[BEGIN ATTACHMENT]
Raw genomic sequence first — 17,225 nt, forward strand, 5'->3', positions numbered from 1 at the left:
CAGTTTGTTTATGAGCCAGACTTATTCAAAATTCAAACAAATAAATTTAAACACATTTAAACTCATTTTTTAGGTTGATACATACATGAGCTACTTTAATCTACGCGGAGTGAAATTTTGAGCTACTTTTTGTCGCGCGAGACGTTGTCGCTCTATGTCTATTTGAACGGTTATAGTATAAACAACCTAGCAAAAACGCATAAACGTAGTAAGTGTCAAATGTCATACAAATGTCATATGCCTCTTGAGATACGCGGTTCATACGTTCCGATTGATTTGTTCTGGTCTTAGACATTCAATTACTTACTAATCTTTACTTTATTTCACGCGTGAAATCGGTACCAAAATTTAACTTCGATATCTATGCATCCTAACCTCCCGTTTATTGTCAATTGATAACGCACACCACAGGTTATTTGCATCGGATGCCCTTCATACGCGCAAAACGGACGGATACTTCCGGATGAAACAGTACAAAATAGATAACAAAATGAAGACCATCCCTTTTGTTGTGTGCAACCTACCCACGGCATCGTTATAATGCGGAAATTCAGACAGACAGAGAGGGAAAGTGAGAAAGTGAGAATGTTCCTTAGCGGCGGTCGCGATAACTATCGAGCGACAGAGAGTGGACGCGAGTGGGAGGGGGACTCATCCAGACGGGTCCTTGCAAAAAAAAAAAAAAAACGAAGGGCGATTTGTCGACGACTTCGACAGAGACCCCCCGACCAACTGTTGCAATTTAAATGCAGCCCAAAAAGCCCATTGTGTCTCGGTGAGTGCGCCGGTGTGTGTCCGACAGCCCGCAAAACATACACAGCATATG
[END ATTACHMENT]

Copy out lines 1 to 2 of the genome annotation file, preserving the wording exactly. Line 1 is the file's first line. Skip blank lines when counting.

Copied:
Raw genomic sequence first — 17,225 nt, forward strand, 5'->3', positions numbered from 1 at the left:
CAGTTTGTTTATGAGCCAGACTTATTCAAAATTCAAACAAATAAATTTAAACACATTTAAACTCATTTTTTAGGTTGATACATACATGAGCTACTTTAATCTACGCGGAGTGAAATTTTGAGCTACTTTTTGTCGCGCGAGACGTTGTCGCTCTATGTCTATTTGAACGGTTATAGTATAAACAACCTAGCAAAAACGCATAAACGTAGTAAGTGTCAAATGTCATACAAATGTCATATGCCTCTTGAGATACGCGGTTCATACGTTCCGATTGATTTGTTCTGGTCTTAGACATTCAATTACTTACTAATCTTTACTTTATTTCACGCGTGAAATCGGTACCAAAATTTAACTTCGATATCTATGCATCCTAACCTCCCGTTTATTGTCAATTGATAACGCACACCACAGGTTATTTGCATCGGATGCCCTTCATACGCGCAAAACGGACGGATACTTCCGGATGAAACAGTACAAAATAGATAACAAAATGAAGACCATCCCTTTTGTTGTGTGCAACCTACCCACGGCATCGTTATAATGCGGAAATTCAGACAGACAGAGAGGGAAAGTGAGAAAGTGAGAATGTTCCTTAGCGGCGGTCGCGATAACTATCGAGCGACAGAGAGTGGACGCGAGTGGGAGGGGGACTCATCCAGACGGGTCCTTGCAAAAAAAAAAAAAAAACGAAGGGCGATTTGTCGACGACTTCGACAGAGACCCCCCGACCAACTGTTGCAATTTAAATGCAGCCCAAAAAGCCCATTGTGTCTCGGTGAGTGCGCCGGTGTGTGTCCGACAGCCCGCAAAACATACACAGCATATG